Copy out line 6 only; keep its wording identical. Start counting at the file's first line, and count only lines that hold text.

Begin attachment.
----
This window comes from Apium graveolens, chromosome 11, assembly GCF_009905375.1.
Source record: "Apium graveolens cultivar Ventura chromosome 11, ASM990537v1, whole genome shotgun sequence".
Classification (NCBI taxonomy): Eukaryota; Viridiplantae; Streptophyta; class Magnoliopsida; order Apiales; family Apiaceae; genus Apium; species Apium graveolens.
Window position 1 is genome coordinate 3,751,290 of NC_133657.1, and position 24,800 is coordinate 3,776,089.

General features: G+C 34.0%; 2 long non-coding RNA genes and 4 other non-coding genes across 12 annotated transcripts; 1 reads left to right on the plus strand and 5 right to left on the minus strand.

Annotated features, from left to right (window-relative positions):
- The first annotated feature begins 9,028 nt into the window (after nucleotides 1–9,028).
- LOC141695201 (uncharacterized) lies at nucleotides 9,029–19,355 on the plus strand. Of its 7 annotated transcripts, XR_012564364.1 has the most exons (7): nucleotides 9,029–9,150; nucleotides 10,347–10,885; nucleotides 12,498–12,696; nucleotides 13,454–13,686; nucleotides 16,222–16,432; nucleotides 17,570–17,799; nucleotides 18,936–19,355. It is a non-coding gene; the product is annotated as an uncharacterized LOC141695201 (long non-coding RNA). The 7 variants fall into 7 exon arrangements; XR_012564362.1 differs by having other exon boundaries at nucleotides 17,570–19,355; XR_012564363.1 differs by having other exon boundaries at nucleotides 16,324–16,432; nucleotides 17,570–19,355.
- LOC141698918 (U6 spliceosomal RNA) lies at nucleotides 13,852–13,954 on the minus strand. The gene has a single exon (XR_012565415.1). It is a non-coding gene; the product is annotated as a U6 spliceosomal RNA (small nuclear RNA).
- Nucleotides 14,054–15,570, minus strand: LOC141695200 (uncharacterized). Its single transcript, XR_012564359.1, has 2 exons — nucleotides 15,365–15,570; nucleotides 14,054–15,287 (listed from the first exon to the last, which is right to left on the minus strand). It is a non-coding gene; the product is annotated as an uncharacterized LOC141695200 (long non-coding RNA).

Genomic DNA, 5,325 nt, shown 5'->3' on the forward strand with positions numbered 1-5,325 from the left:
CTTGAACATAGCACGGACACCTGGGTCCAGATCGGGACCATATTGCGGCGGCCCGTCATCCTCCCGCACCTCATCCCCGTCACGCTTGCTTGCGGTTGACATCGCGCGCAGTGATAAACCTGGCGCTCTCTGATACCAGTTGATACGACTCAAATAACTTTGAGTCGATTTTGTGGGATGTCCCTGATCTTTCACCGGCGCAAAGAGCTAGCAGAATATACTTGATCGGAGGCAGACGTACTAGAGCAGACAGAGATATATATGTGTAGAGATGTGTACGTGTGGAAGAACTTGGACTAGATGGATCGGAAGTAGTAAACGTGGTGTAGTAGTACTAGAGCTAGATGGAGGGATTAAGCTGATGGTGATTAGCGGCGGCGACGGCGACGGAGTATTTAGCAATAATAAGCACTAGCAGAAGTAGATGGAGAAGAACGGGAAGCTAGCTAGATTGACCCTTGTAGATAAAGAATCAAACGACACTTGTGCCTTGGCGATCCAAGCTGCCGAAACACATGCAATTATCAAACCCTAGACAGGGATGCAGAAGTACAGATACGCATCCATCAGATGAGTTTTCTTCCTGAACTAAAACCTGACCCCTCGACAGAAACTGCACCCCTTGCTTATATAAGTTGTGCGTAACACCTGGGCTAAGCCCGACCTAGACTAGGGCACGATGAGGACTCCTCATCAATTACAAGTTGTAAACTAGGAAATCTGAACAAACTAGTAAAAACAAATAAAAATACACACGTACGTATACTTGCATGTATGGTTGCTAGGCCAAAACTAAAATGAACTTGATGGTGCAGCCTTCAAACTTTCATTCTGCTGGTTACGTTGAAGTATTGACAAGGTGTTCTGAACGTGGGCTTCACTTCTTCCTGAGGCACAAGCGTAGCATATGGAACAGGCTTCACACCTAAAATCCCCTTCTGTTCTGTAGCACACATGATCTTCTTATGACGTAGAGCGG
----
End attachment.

Annotated features, from left to right (window-relative positions):